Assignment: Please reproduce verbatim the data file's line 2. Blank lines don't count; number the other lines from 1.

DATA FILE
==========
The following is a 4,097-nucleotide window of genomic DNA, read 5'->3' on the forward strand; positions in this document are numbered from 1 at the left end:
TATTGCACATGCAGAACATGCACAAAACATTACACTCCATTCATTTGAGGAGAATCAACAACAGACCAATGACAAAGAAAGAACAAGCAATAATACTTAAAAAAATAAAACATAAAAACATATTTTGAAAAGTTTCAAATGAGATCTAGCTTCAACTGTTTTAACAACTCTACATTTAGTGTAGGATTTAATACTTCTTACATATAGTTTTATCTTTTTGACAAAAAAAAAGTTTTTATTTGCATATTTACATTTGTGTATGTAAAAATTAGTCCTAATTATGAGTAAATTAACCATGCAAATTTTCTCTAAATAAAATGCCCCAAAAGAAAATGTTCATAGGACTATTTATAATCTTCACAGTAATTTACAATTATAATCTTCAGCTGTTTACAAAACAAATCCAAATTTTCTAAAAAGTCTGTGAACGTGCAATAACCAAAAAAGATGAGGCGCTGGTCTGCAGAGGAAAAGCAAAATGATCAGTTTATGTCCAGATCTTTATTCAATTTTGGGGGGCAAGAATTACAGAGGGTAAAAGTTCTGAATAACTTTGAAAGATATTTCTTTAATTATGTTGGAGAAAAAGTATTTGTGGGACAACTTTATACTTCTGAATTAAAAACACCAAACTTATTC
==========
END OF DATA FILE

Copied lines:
TATTGCACATGCAGAACATGCACAAAACATTACACTCCATTCATTTGAGGAGAATCAACAACAGACCAATGACAAAGAAAGAACAAGCAATAATACTTAAAAAAATAAAACATAAAAACATATTTTGAAAAGTTTCAAATGAGATCTAGCTTCAACTGTTTTAACAACTCTACATTTAGTGTAGGATTTAATACTTCTTACATATAGTTTTATCTTTTTGACAAAAAAAAAGTTTTTATTTGCATATTTACATTTGTGTATGTAAAAATTAGTCCTAATTATGAGTAAATTAACCATGCAAATTTTCTCTAAATAAAATGCCCCAAAAGAAAATGTTCATAGGACTATTTATAATCTTCACAGTAATTTACAATTATAATCTTCAGCTGTTTACAAAACAAATCCAAATTTTCTAAAAAGTCTGTGAACGTGCAATAACCAAAAAAGATGAGGCGCTGGTCTGCAGAGGAAAAGCAAAATGATCAGTTTATGTCCAGATCTTTATTCAATTTTGGGGGGCAAGAATTACAGAGGGTAAAAGTTCTGAATAACTTTGAAAGATATTTCTTTAATTATGTTGGAGAAAAAGTATTTGTGGGACAACTTTATACTTCTGAATTAAAAACACCAAACTTATTC